In this case, the Court held that the substance of the right of direct action was a right to enforce the underlying English law contract between the Club and the Owners, rather than an independent right of recovery against the Club governed by Turkish law.
The Charterers were, in essence, exercising a contractual right against the Club, and English law would apply to the claim as a matter of conflict of laws. The Charterers were obliged to respect the terms of that contract, and the proposed Turkish proceedings would be a contravention of the arbitration agreement in the contract.
Second, the Court clarified the reasoning justifying the granting of the anti-suit injunction and restraining the Charterers from continuing the Turkish proceedings. In doing so, the Court of Appeal acknowledged the difficulty created by two previous conflicting Court of Appeal decisions on this point, but helpfully settled this point of law going forward.
The English courts may grant an anti-suit injunction restraining a party from pursuing foreign proceedings if those proceedings are either a breach of the arbitration agreement, or, alternatively, if those foreign proceedings are “vexatious and oppressive” to a party.
At first instance, the Commercial Court relied on the latter ground to uphold the anti-suit injunction, but concluded that there was no breach of contract because the Charterers were not a party to the contract that contained the arbitration agreement.
However, the Court of Appeal has held that an anti-suit injunction could be granted under the first test also – it was irrelevant that the Charterers were not a party to the underlying contract, when in fact they were exercising a contractual right. Where a third party seeks to enforce rights that are subject to an English law arbitration agreement, there is a breach of the arbitration agreement and an anti-suit injunction should be granted unless there is a good reason for not doing so. It was not necessary to establish that the Turkish proceedings were vexatious and oppressive to the Club.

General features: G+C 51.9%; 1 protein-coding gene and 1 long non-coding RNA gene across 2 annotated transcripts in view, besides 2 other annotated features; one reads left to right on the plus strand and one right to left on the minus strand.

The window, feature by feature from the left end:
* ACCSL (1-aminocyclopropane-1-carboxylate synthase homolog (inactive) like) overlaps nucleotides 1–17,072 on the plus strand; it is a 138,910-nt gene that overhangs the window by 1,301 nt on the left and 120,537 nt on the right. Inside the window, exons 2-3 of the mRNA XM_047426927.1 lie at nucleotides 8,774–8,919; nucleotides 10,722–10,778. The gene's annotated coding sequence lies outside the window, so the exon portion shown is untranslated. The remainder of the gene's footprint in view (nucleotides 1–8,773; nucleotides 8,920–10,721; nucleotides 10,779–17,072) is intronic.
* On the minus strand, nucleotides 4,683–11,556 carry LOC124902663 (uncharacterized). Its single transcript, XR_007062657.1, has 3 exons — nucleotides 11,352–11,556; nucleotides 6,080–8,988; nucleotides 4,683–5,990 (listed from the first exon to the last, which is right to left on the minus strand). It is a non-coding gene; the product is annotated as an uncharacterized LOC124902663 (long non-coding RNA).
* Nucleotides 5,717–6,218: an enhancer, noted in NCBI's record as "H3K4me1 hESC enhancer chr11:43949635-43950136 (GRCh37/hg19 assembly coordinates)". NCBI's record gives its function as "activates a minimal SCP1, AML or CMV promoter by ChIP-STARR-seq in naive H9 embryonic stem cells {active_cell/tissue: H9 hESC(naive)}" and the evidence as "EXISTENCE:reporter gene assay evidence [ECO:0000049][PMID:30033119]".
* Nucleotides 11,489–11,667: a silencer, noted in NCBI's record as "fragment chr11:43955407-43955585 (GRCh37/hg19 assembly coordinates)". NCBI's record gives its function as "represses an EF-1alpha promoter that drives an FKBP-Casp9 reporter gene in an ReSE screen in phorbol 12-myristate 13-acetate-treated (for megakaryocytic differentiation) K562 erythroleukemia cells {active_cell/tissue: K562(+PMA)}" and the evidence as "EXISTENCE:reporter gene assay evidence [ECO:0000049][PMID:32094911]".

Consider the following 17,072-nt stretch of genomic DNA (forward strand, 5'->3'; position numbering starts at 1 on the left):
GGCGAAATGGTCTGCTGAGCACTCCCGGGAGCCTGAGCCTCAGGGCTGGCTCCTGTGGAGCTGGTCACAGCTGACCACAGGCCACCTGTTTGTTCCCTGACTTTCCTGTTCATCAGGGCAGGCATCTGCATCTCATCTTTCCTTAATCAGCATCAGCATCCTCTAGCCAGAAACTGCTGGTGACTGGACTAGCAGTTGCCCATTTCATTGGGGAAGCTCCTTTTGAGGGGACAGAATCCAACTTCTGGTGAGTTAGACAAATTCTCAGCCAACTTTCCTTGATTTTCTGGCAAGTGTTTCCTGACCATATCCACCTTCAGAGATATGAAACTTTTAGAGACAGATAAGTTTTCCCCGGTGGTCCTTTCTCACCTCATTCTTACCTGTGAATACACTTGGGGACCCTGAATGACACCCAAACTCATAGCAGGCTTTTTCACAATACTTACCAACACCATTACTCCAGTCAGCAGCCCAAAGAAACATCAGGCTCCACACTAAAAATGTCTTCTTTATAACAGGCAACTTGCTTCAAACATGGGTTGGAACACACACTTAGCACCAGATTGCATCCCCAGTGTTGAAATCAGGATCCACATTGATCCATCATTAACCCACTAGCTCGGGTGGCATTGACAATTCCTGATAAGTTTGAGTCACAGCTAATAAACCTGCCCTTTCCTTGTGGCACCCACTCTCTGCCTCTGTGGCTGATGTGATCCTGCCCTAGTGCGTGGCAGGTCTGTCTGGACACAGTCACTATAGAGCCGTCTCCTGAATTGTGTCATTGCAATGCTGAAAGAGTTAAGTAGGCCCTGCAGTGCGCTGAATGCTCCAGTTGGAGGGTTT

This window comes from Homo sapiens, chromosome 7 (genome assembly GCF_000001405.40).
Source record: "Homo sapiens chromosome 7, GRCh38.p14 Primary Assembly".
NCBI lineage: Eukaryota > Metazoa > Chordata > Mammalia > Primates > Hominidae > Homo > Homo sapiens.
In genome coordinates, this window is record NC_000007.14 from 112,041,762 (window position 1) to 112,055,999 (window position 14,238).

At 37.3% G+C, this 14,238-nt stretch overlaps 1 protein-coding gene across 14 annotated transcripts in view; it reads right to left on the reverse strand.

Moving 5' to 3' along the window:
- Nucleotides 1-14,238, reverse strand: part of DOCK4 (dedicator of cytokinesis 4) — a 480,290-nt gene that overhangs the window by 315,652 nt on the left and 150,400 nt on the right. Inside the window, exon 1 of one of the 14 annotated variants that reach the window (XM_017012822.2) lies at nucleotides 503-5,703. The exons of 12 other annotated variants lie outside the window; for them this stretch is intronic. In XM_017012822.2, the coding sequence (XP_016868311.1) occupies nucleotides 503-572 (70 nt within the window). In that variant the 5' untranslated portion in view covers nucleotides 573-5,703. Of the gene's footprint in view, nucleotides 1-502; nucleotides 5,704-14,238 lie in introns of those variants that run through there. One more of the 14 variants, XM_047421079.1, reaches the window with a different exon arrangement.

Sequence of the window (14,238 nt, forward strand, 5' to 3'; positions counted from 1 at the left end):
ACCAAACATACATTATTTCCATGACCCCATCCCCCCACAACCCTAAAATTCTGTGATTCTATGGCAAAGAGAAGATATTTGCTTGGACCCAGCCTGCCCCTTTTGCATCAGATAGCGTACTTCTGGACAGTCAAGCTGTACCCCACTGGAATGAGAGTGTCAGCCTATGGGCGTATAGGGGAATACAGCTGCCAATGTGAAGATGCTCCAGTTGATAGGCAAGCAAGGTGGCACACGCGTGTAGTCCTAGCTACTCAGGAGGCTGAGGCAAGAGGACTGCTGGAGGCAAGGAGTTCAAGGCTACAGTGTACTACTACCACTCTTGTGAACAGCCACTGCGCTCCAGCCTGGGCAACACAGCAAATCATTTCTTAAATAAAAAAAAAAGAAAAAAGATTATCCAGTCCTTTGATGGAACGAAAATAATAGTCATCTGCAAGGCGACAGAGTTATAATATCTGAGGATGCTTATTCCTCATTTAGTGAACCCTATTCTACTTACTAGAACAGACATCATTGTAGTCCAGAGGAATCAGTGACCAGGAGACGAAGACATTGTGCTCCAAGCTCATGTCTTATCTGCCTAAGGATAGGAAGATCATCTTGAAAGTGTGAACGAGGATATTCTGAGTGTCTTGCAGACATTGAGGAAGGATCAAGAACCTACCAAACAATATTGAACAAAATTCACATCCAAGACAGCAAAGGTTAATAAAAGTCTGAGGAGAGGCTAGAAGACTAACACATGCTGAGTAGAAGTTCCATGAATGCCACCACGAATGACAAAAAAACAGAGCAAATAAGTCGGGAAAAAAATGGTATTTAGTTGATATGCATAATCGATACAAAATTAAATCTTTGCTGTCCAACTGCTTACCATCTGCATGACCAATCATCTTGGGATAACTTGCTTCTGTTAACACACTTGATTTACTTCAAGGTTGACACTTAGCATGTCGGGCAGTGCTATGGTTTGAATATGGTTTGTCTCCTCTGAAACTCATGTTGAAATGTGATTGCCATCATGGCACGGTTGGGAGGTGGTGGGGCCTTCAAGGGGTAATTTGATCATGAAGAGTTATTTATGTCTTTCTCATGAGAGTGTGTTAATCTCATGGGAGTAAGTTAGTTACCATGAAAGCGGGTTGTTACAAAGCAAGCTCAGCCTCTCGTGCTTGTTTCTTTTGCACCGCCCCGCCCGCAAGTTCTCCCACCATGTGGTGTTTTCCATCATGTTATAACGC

This decision is important because it re-affirms the English courts’ commitment to protecting parties’ English law rights. The Court of Appeal characterized the action brought under foreign statutes as being fundamentally linked to the underlying English law contract. The Court would, therefore, protect and fulfill the parties’ original agreement; Turkish legislation was not recognized as being capable of affecting the parties' rights and obligations under English law.
The decision will be welcomed by P&I Clubs and other insurers, who will seek to rely on this decision to try and obtain anti-suit injunctions to avoid having to face substantive claims in non-EU jurisdictions and to enforce their right to English law and arbitration.